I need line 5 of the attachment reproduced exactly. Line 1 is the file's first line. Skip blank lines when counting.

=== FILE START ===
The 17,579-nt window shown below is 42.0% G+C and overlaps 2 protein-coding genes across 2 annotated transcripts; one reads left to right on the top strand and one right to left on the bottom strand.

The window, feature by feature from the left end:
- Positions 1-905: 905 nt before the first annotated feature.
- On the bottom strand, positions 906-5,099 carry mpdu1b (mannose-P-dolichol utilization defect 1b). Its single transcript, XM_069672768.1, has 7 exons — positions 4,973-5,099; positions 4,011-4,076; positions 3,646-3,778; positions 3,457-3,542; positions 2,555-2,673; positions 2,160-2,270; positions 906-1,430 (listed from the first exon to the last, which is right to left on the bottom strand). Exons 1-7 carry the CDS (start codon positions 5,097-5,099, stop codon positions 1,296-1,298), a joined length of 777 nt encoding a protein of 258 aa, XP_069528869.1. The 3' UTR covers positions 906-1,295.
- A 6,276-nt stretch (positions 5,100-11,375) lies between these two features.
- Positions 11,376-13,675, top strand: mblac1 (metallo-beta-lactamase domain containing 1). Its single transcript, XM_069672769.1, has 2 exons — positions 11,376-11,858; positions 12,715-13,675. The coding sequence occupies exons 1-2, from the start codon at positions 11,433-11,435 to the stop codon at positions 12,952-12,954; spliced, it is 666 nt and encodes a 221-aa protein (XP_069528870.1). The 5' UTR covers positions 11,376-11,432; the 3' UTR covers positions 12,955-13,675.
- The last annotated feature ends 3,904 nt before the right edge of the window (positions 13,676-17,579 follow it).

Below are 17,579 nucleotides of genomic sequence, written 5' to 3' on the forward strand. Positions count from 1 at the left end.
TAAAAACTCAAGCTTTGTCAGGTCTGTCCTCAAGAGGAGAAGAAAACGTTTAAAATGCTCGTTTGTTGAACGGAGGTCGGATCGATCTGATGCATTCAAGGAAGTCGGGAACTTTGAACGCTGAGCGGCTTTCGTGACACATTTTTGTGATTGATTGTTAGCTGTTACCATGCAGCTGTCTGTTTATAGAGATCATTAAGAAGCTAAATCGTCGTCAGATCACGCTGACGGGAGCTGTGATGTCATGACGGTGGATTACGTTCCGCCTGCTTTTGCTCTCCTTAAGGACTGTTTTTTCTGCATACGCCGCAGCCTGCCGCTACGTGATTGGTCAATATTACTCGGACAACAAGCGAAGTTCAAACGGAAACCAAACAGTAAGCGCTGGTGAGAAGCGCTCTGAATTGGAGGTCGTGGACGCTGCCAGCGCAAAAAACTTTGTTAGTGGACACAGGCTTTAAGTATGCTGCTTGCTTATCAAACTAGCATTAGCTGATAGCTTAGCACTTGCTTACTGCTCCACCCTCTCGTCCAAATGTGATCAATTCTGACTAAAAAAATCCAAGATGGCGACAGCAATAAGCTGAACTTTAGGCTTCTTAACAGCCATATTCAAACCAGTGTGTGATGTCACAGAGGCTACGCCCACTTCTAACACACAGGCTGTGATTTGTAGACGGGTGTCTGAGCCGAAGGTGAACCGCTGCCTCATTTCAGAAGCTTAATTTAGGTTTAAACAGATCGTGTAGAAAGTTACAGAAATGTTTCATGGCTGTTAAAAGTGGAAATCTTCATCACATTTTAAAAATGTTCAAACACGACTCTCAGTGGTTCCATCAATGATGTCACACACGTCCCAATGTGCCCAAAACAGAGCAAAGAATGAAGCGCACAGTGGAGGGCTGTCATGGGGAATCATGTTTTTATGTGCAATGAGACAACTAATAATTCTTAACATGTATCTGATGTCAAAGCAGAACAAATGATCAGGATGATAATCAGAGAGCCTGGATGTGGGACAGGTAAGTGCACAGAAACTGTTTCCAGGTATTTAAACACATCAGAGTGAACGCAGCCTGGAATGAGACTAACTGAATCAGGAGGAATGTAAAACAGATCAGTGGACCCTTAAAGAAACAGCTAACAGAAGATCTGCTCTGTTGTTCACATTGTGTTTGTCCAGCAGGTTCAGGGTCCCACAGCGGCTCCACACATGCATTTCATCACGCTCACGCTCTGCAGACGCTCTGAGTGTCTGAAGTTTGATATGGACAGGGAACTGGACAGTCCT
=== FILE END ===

- A 6,276-nt stretch (positions 5,100-11,375) lies between these two features.